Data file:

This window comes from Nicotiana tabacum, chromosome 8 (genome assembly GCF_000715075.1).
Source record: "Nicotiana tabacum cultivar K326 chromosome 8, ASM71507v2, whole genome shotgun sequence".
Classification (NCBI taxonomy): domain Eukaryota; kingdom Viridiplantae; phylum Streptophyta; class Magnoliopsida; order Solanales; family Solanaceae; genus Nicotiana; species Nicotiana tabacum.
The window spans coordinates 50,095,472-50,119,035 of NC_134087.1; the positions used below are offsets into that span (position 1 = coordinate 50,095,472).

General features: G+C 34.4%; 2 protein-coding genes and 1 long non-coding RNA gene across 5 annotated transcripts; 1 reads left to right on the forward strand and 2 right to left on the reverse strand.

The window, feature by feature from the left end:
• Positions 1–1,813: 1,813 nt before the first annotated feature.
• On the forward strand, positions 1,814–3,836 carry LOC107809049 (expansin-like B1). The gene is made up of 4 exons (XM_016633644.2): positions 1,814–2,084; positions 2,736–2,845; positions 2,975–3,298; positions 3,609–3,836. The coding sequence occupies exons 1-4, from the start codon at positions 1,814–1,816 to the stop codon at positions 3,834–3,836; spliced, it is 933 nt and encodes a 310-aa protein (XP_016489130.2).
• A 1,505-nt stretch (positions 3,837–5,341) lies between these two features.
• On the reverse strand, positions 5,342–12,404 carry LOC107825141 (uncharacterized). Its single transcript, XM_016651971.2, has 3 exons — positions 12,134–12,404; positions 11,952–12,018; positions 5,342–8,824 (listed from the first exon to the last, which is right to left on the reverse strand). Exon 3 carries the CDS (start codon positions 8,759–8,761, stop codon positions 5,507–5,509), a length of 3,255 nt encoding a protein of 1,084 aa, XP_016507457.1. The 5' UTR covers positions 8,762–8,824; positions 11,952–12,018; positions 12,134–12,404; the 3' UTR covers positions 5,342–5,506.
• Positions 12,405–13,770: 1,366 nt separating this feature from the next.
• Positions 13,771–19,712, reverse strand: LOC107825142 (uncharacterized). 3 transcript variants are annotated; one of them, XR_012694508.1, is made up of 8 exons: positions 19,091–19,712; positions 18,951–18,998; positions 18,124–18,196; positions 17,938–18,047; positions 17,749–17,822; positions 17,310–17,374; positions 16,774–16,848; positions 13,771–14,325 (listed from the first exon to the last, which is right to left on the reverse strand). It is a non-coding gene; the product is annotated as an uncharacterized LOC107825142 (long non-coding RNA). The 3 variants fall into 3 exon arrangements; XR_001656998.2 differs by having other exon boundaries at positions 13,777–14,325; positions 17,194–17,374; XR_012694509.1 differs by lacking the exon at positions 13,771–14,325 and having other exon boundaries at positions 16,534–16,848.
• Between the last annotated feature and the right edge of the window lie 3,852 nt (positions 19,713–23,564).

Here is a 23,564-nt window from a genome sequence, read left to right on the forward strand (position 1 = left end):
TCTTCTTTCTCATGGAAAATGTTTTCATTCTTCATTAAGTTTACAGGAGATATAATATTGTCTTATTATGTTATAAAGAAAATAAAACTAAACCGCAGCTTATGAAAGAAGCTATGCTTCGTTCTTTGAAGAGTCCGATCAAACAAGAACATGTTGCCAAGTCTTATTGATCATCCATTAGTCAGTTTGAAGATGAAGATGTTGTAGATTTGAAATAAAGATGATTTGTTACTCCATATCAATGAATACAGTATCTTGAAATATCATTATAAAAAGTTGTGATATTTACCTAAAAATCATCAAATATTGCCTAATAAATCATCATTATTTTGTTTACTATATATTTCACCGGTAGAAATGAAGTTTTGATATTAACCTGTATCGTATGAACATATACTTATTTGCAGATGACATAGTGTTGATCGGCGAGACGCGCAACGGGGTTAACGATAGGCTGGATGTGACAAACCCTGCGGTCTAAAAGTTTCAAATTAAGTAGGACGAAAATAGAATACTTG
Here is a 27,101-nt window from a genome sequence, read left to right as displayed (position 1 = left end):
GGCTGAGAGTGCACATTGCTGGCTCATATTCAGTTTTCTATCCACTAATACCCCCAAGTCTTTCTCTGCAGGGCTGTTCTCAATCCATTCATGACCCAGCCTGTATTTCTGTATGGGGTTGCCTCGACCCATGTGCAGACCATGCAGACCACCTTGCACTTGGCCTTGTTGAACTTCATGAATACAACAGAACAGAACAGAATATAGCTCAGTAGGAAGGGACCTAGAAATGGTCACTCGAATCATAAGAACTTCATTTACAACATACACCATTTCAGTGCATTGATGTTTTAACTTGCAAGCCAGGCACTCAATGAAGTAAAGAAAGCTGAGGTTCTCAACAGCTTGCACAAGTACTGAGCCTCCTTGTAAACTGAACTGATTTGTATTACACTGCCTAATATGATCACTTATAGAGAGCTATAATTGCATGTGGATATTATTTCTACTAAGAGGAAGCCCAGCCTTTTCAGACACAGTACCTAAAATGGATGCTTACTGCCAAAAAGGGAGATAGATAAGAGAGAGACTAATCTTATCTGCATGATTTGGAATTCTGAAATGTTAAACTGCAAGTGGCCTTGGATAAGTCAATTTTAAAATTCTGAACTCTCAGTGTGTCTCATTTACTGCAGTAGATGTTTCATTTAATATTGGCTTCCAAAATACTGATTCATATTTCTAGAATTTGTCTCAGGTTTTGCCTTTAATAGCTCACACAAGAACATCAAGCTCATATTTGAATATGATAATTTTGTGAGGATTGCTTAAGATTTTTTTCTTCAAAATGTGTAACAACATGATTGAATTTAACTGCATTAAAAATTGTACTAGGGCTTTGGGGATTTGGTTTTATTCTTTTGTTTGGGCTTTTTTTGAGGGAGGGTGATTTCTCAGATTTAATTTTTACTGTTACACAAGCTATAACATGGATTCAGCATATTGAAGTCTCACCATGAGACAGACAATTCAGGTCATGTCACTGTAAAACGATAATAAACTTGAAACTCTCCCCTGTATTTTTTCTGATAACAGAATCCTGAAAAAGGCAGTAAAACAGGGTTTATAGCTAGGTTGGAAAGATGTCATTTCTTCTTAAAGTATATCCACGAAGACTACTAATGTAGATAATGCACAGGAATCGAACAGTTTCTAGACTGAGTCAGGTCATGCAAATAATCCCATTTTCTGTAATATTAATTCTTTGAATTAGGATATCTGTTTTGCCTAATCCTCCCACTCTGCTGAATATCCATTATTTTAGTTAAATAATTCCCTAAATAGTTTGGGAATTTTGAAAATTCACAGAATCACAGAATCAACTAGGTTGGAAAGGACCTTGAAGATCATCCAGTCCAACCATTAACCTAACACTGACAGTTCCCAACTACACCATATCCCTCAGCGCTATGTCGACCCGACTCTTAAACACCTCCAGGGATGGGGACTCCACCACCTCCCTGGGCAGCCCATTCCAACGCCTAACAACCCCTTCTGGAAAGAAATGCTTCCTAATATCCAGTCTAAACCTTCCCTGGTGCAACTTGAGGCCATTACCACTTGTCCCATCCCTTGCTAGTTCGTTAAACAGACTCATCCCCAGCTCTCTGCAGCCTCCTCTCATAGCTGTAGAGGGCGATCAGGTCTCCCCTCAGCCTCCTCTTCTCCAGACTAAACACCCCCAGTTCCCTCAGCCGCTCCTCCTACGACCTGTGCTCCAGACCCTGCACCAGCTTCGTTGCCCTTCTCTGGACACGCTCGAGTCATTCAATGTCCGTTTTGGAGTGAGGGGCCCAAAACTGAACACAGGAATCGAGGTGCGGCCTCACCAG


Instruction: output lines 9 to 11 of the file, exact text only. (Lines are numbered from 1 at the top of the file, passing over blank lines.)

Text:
• A 1,505-nt stretch (positions 3,837–5,341) lies between these two features.
• On the reverse strand, positions 5,342–12,404 carry LOC107825141 (uncharacterized). Its single transcript, XM_016651971.2, has 3 exons — positions 12,134–12,404; positions 11,952–12,018; positions 5,342–8,824 (listed from the first exon to the last, which is right to left on the reverse strand). Exon 3 carries the CDS (start codon positions 8,759–8,761, stop codon positions 5,507–5,509), a length of 3,255 nt encoding a protein of 1,084 aa, XP_016507457.1. The 5' UTR covers positions 8,762–8,824; positions 11,952–12,018; positions 12,134–12,404; the 3' UTR covers positions 5,342–5,506.
• Positions 12,405–13,770: 1,366 nt separating this feature from the next.